Thursday, September 16, 2010

Keepin up Appearances

I sure need to update this place a little more often.
It's been a busy week with covering drug busts and parades and a family getting to fulfill their dreams of being homeowners with the help of our local Habitat For Humanity Chapter and a fun nite bidding for cool stuff at the Quarter Auction that was held at Double S Entertainment.

Lots of fun  and rewarding time spent with my two pumpkins, Ada and Macy, my sweet, sweet little grandbabies.
And the excitement of Swing on Main this Saturday, so stay tuned for photos of that wonderful event.

You can view photos and stories I have covered at
Above is a photo of the Quarter one is Monday, Oct. 4.....bring a friend, you never know what great item you get, and you could get it for just 25 cents!!

My two little pumpkins, i like them A LOT

Sunday, September 5, 2010

Readin, Writin' and rithmitic.......

                       Claude Roberts and his favorite teacher Mrs. Emma Jean Lightner Emmons.

I love the charm of one-room schools. This is the Posten School in Fleming County. Students in Mr. Charles Berry's Ag. Department renovated this treasure a few years ago. The following article is one I did for the Messenger when the renovations were still underway.

When the students in Charles Berry’s Agriculture Construction class were given an opportunity for a realistic glimpse into the past they jumped at the chance.
Several months ago Charles Berry, who is the Agriculture Construction teacher at Fleming County High School, approached the Browning Family with an offer to repair and restore the old Poston School.
The Fleming County Nature Preserve Project, Amy Kennedy with the Buffalo Trace Area Development District, and Steve Donovan, director for the Fleming County Economic Development, have provided assistance for renovations to the school.
Located alongside the edge of the woods near Browning’s Orchard in rural Fleming County, Poston School was originally a log structure.
“I found a date of 1916 on a piece of wood,” Berry said. “There was a log school here that burned in 1915 and this school was built at the site.”
At the end of the school term in 1953 the Poston School closed and students were sent to a two-room school in the nearby community of Wallingford.
Berry and his students have accomplished quite a bit of work since last October to preserve a slice of local history in the community.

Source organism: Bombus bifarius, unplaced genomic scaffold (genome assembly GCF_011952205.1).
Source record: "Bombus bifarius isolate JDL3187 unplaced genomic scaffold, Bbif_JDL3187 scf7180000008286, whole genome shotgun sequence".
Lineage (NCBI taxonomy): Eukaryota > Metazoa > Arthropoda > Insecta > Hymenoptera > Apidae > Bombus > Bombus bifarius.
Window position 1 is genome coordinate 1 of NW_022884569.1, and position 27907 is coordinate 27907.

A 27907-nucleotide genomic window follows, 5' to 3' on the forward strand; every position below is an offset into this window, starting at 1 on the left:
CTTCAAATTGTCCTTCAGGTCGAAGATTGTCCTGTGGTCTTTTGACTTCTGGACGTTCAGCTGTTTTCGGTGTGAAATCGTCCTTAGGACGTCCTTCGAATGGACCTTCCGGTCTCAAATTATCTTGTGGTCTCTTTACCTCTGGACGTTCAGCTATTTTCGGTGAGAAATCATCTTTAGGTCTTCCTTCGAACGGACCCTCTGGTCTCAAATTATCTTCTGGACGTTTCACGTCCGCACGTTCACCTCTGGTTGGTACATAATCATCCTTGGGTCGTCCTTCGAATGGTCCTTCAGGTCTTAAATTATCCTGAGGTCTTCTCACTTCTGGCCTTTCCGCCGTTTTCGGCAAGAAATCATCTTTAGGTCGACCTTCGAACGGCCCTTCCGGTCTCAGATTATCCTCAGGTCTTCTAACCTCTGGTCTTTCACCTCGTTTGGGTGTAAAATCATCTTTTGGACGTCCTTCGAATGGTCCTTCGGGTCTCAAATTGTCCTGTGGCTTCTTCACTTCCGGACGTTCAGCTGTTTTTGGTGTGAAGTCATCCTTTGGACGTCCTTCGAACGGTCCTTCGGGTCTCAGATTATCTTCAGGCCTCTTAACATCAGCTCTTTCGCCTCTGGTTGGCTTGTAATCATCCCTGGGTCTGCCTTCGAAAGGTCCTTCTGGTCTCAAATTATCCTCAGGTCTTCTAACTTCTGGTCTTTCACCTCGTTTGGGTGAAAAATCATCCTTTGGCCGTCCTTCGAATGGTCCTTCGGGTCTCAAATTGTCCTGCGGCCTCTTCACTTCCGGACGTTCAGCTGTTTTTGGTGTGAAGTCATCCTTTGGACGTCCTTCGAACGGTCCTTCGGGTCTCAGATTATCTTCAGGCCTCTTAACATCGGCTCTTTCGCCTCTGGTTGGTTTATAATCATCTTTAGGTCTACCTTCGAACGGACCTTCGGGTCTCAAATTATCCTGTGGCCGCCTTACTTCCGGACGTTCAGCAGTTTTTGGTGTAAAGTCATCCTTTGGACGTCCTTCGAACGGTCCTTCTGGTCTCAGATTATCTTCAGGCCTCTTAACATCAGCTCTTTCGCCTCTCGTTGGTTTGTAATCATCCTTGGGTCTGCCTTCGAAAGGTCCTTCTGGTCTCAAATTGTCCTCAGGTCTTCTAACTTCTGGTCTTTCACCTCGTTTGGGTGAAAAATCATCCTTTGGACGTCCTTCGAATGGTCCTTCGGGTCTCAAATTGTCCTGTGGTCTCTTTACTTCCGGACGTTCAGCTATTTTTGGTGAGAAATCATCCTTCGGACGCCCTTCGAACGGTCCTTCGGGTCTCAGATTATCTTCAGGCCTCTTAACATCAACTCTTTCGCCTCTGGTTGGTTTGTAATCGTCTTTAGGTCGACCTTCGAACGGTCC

Once work began Berry was surprised to find out how sturdy the old building was despite years of neglect.
“When we started work last summer poison ivy and taken over the place,” Berry said. “We cleared out all the overgrowth and hauled over 100 wheelbarrows of dirt.  One corner of the building had to be raised two feet and the county donated a load of rocks so we could replace the foundation,” Berry said.
Berry attended a one-room school when he was a child and has always wanted to renovate a one-room school.
“When I was in first and second grade my early education took place in a one-room school just outside of Ashland, Kentucky, “Berry said.  I was excited to discover the old Poston School and thrilled with the opportunity to renovate the building. This is something I have wanted to do for a long time,” Berry said.
Most of the exterior and the inside walls are original but a new floor has been added and stained to look authentic.
“We made a mixture of stain for the floor with a gallon of burnt motor oil, kerosene and black paint,” Berry said. “What we ended up with was a blackened, oiled floor that looks just as it would have when students filled this room.”
While Berry and his students labored to remove the damaged part of the old blackboard they discovered a mural hidden beneath the surface.
“As we carefully removed a piece of the blackboard we could see some artwork and writing,” Berry said. “The discovery of the mural was so exciting.  Sixty or seventy years ago one of the students had cut out characters from a coloring book and painted cows on the wall behind the blackboard and they had titled the mural “Before we go to Poston School we bring in the Cows.”
The mural has been sent to be professionally restored and will be brought back to claim its original place at the school.
The windows and doors have also been sent for repairs. The roof has been repaired and a fresh coat of paint has been added to the inside walls.

Covered Bridges

In Fleming County we have three remaining covered bridges and every August we celebrate those timbered tunnels of our past with a big festival.

Our most photographed bridge is the Goddard White Bridge. With the quaint country church in the background it's easy to see why so many people love to take photos of this bridge.

Ringos Mill Covered Bridge

Grange City Covered Bridge